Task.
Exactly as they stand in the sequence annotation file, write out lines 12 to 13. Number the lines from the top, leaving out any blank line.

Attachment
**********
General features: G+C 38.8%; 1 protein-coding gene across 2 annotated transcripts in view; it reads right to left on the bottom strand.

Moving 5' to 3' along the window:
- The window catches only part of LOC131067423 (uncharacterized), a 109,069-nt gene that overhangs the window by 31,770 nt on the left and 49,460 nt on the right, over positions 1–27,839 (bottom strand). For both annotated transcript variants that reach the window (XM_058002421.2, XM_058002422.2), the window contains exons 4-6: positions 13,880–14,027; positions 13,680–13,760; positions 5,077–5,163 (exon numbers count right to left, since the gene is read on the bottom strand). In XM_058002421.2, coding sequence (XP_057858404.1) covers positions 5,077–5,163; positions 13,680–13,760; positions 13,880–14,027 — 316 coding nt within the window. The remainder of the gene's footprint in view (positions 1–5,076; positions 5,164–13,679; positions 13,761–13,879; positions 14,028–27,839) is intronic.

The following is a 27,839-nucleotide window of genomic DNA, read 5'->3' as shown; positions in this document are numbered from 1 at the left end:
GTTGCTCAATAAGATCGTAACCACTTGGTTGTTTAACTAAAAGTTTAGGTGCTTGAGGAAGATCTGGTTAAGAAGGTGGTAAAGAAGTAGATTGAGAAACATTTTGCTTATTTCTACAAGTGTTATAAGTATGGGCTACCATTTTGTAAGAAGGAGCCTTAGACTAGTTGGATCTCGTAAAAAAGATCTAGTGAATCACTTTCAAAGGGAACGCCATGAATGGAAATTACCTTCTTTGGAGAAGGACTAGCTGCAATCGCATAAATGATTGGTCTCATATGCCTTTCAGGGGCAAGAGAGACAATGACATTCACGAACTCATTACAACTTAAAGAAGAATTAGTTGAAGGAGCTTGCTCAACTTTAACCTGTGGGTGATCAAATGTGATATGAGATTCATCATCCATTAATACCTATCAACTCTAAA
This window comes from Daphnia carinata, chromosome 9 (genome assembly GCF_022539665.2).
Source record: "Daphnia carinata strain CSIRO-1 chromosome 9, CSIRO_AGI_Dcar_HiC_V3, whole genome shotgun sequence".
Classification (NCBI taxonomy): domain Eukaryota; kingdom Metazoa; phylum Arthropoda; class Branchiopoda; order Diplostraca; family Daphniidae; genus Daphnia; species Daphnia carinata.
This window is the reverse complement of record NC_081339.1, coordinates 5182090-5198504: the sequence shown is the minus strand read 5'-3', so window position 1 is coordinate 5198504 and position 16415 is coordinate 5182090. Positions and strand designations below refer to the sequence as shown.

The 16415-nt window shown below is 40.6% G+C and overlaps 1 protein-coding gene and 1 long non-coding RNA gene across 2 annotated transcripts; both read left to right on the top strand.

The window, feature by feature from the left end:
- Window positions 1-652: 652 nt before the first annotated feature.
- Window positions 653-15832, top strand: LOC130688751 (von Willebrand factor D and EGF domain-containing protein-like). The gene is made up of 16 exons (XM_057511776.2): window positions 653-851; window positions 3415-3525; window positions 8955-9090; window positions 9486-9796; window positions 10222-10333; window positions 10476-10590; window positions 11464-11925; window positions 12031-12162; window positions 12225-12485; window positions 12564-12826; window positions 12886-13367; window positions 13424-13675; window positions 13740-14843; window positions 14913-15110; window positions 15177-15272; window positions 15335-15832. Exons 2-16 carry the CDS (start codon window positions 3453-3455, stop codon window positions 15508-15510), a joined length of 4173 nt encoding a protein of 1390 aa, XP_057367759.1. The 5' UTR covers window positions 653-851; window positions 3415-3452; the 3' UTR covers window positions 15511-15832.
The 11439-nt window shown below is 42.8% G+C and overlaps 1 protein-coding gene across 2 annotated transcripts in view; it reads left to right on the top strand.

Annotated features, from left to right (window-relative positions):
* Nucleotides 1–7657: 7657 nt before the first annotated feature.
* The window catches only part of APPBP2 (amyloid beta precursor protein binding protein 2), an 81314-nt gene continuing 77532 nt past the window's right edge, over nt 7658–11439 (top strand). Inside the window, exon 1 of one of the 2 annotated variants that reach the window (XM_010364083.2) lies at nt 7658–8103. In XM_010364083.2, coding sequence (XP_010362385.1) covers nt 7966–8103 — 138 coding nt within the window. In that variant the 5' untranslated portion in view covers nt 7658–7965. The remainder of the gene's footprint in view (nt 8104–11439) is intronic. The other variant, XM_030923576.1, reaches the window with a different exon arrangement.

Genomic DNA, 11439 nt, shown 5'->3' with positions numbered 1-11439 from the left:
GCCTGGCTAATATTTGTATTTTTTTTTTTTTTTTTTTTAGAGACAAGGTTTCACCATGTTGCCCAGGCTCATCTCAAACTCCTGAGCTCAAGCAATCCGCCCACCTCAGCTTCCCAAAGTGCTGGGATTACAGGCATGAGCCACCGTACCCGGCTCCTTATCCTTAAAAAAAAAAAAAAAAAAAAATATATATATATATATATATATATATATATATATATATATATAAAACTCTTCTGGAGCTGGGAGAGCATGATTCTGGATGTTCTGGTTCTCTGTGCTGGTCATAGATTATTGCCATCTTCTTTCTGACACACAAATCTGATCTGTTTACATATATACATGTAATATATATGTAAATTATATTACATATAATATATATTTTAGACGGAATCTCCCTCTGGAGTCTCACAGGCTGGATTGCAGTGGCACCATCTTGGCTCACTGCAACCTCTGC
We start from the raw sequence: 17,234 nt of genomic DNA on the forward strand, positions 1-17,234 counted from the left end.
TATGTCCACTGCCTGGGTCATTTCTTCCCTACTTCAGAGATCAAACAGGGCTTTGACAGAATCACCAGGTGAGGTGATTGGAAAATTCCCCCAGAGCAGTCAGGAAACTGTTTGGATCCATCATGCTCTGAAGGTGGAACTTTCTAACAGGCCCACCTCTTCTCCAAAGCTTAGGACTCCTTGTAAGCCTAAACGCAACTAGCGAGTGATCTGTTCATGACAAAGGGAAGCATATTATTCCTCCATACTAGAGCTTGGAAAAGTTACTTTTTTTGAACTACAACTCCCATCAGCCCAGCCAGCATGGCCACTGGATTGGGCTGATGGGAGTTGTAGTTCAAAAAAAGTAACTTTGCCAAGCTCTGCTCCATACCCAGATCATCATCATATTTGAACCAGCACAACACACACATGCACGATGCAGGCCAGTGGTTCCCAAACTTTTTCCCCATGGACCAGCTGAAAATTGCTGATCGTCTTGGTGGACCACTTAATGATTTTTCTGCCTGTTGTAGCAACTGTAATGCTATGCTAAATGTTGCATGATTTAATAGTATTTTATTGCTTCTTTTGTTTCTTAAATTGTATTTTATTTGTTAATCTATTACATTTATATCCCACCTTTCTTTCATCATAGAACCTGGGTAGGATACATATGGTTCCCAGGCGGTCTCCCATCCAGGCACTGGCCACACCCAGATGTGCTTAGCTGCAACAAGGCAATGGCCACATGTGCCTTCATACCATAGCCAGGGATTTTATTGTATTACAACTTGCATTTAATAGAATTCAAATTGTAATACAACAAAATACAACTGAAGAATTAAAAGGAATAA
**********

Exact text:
- Window positions 1-652: 652 nt before the first annotated feature.
- Window positions 653-15832, top strand: LOC130688751 (von Willebrand factor D and EGF domain-containing protein-like). The gene is made up of 16 exons (XM_057511776.2): window positions 653-851; window positions 3415-3525; window positions 8955-9090; window positions 9486-9796; window positions 10222-10333; window positions 10476-10590; window positions 11464-11925; window positions 12031-12162; window positions 12225-12485; window positions 12564-12826; window positions 12886-13367; window positions 13424-13675; window positions 13740-14843; window positions 14913-15110; window positions 15177-15272; window positions 15335-15832. Exons 2-16 carry the CDS (start codon window positions 3453-3455, stop codon window positions 15508-15510), a joined length of 4173 nt encoding a protein of 1390 aa, XP_057367759.1. The 5' UTR covers window positions 653-851; window positions 3415-3452; the 3' UTR covers window positions 15511-15832.